Unless you are living completely off the grid, you know the horrifying war in Ukraine and the related geopolitical tensions have dramatically increased cyberattacks and the threat of even more to come.
The Cybersecurity and Infrastructure Security Agency (CISA) provides guidance to US federal agencies in their fight against cybercrime, and the agency’s advice has proven so valuable that it’s been widely adopted by commercial organizations too.
In February, CISA responded to the current situation by issuing an unusual “SHIELDS UP!” warning and advisory. According to CISA, “Every organization—large and small—must be prepared to respond to disruptive cyber incidents.”
The announcement from CISA consisted of a range of recommendations to help organizations and individuals reduce the likelihood of a successful attack and limit damage in case the worst happens. It also contains general advice for C-level leaders, as well as a tip sheet on how to respond to ransomware in particular.
Breaking down the SHIELDS UP guidelines
There’s a lot of stuff there – over 20 instructions and recommendations in total. How much can you really do? Digging into it though, many of the CISAs guidelines are really just basic security practices that everyone should be doing anyway. In the list of recommendations, the first two are about limiting user privileges and applying security patches – particularly those included in CISA’s list of known exploited vulnerabilities. Everyone should be doing that, right?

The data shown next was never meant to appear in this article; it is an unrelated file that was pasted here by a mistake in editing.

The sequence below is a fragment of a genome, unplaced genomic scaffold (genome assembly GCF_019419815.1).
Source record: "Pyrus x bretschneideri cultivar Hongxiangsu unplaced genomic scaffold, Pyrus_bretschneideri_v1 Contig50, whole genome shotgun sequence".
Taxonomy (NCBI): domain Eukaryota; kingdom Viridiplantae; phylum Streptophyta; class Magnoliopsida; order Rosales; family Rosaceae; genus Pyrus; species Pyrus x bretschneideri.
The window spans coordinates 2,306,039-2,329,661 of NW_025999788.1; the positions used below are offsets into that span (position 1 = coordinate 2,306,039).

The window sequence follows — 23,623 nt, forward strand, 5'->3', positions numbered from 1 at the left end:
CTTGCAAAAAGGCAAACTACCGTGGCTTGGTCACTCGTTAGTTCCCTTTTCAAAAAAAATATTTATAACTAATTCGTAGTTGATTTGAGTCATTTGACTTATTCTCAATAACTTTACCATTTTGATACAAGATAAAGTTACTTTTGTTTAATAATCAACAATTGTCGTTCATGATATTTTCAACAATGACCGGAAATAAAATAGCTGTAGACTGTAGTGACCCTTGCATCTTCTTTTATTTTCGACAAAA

Next, CISA recommends a list of actions for any organization that does get attacked. Again, these tips are fairly straightforward – quickly identifying unexpected network activity, implementing antimalware and antivirus software, and keeping thorough logs. Sensible advice but nothing ground-breaking.
And here’s the thing – these activities should already be in place in your organization. There should be no need to “mandate” good practice and the fact that this “official advice” is needed says a lot about the general state of security in companies and organizations around the world.
Implementing the guidelines in practice
Security posture becomes weak due to missing technical know-how, resources, and a lack of strategy. That this happens is understandable to a degree because even though the technology is core to the functioning of organizations it remains true that delivering technology services is not the core purpose of most companies. Unless you’re in the tech sector, of course.
One way to address the current gaps in your practices is to rely on an external partner to help implement items that are beyond your capabilities or available resources… In fact, some requirements are unattainable without a partner. For example, if you need to update end-of-life systems you’ll find that updates are no longer provided by the vendor. You’ll need a security partner to provide you with those patches. Read more: https://bit.ly/3FvFTmB
You can also read this: Chinese Hackers Targeting Russian Military Personnel with Updated PlugX Malware